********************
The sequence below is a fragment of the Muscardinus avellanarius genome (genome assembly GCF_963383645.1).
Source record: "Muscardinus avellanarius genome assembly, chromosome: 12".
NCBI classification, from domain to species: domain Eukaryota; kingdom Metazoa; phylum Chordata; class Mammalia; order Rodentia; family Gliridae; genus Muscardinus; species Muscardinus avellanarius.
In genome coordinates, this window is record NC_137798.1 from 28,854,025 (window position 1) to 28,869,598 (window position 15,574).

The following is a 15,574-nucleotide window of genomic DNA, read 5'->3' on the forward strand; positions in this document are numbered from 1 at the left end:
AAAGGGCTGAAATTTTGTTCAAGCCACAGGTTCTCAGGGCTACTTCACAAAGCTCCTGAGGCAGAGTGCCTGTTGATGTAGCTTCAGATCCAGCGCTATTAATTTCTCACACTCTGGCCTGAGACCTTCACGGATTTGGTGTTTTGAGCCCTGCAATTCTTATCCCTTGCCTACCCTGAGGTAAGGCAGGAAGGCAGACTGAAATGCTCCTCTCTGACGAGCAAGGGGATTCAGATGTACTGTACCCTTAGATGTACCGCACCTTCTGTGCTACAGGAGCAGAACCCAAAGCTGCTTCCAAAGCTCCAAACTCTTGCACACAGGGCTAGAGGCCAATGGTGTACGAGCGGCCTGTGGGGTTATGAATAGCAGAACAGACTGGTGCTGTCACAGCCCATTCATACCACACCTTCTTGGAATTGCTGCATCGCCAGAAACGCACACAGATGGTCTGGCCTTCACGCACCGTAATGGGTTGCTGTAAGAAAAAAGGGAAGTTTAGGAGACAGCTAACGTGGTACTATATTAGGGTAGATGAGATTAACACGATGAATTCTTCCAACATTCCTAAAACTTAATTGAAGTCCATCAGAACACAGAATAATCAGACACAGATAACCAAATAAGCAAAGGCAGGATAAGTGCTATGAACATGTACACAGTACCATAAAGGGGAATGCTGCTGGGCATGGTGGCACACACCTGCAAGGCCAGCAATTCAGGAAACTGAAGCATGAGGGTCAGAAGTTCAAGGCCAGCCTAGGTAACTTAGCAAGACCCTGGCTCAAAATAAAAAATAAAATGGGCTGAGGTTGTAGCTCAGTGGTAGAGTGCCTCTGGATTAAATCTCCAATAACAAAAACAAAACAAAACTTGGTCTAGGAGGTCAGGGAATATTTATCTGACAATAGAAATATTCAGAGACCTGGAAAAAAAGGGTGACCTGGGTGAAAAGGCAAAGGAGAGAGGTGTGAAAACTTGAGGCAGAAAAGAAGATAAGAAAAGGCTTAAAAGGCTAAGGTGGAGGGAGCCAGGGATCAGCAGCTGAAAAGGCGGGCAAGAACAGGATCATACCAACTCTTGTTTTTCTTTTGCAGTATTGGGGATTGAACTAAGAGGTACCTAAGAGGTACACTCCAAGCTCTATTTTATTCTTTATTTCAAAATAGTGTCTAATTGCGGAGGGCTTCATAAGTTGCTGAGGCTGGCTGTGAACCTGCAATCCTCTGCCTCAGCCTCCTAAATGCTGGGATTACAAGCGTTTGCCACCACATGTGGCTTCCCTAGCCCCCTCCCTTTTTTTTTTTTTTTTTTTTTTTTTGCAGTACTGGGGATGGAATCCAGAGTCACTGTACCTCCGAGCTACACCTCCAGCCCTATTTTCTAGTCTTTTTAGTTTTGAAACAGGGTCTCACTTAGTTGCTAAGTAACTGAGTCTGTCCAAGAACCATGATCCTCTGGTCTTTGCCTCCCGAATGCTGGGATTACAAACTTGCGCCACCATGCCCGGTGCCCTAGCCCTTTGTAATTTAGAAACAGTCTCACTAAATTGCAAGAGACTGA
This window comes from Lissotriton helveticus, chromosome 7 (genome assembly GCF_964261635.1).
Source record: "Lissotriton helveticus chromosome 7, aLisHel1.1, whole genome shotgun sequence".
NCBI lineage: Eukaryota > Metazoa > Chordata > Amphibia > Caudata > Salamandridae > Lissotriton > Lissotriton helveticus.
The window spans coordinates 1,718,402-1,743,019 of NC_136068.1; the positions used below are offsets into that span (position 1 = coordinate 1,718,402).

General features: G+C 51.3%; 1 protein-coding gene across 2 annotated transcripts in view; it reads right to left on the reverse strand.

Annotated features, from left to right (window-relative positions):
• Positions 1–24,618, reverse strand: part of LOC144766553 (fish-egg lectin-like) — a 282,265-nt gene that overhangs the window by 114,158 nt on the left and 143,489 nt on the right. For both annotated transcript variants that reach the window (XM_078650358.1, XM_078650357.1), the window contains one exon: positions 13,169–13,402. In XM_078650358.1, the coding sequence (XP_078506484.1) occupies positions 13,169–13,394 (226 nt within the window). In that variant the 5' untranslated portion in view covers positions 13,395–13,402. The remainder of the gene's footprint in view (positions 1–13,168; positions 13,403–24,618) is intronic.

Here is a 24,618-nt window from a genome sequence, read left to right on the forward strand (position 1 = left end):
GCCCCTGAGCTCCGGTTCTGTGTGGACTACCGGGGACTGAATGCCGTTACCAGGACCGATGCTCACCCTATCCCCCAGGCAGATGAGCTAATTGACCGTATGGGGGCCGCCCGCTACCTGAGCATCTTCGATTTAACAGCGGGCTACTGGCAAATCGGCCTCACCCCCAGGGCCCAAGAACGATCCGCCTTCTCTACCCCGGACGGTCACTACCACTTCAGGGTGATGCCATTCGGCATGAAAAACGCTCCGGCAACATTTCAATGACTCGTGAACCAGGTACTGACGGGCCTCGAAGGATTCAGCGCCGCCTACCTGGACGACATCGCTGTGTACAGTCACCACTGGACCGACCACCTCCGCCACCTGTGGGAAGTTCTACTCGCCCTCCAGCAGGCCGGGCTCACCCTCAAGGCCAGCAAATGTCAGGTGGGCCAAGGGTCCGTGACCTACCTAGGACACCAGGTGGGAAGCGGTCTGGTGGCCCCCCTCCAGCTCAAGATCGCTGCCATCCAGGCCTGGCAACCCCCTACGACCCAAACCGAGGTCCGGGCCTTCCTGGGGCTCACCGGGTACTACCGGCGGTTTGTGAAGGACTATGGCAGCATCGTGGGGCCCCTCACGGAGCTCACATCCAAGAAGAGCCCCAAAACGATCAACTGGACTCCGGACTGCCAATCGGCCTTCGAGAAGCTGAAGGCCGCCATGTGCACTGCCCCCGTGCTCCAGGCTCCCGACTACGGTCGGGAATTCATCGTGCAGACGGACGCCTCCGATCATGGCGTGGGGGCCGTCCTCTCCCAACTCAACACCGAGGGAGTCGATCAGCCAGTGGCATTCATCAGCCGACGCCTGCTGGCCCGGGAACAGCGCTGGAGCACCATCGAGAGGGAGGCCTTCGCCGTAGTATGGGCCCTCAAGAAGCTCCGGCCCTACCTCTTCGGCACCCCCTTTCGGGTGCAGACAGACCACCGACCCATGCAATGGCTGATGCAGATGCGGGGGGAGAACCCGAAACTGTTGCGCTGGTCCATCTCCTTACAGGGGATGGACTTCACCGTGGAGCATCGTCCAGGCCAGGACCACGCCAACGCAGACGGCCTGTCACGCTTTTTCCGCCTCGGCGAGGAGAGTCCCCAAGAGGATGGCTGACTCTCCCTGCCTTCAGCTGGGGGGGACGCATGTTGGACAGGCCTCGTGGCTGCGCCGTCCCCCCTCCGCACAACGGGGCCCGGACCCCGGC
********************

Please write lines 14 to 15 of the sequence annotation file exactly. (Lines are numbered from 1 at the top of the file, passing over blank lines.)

Here is a 24,618-nt window from a genome sequence, read left to right on the forward strand (position 1 = left end):
GCCCCTGAGCTCCGGTTCTGTGTGGACTACCGGGGACTGAATGCCGTTACCAGGACCGATGCTCACCCTATCCCCCAGGCAGATGAGCTAATTGACCGTATGGGGGCCGCCCGCTACCTGAGCATCTTCGATTTAACAGCGGGCTACTGGCAAATCGGCCTCACCCCCAGGGCCCAAGAACGATCCGCCTTCTCTACCCCGGACGGTCACTACCACTTCAGGGTGATGCCATTCGGCATGAAAAACGCTCCGGCAACATTTCAATGACTCGTGAACCAGGTACTGACGGGCCTCGAAGGATTCAGCGCCGCCTACCTGGACGACATCGCTGTGTACAGTCACCACTGGACCGACCACCTCCGCCACCTGTGGGAAGTTCTACTCGCCCTCCAGCAGGCCGGGCTCACCCTCAAGGCCAGCAAATGTCAGGTGGGCCAAGGGTCCGTGACCTACCTAGGACACCAGGTGGGAAGCGGTCTGGTGGCCCCCCTCCAGCTCAAGATCGCTGCCATCCAGGCCTGGCAACCCCCTACGACCCAAACCGAGGTCCGGGCCTTCCTGGGGCTCACCGGGTACTACCGGCGGTTTGTGAAGGACTATGGCAGCATCGTGGGGCCCCTCACGGAGCTCACATCCAAGAAGAGCCCCAAAACGATCAACTGGACTCCGGACTGCCAATCGGCCTTCGAGAAGCTGAAGGCCGCCATGTGCACTGCCCCCGTGCTCCAGGCTCCCGACTACGGTCGGGAATTCATCGTGCAGACGGACGCCTCCGATCATGGCGTGGGGGCCGTCCTCTCCCAACTCAACACCGAGGGAGTCGATCAGCCAGTGGCATTCATCAGCCGACGCCTGCTGGCCCGGGAACAGCGCTGGAGCACCATCGAGAGGGAGGCCTTCGCCGTAGTATGGGCCCTCAAGAAGCTCCGGCCCTACCTCTTCGGCACCCCCTTTCGGGTGCAGACAGACCACCGACCCATGCAATGGCTGATGCAGATGCGGGGGGAGAACCCGAAACTGTTGCGCTGGTCCATCTCCTTACAGGGGATGGACTTCACCGTGGAGCATCGTCCAGGCCAGGACCACGCCAACGCAGACGGCCTGTCACGCTTTTTCCGCCTCGGCGAGGAGAGTCCCCAAGAGGATGGCTGACTCTCCCTGCCTTCAGCTGGGGGGGACGCATGTTGGACAGGCCTCGTGGCTGCGCCGTCCCCCCTCCGCACAACGGGGCCCGGACCCCGGC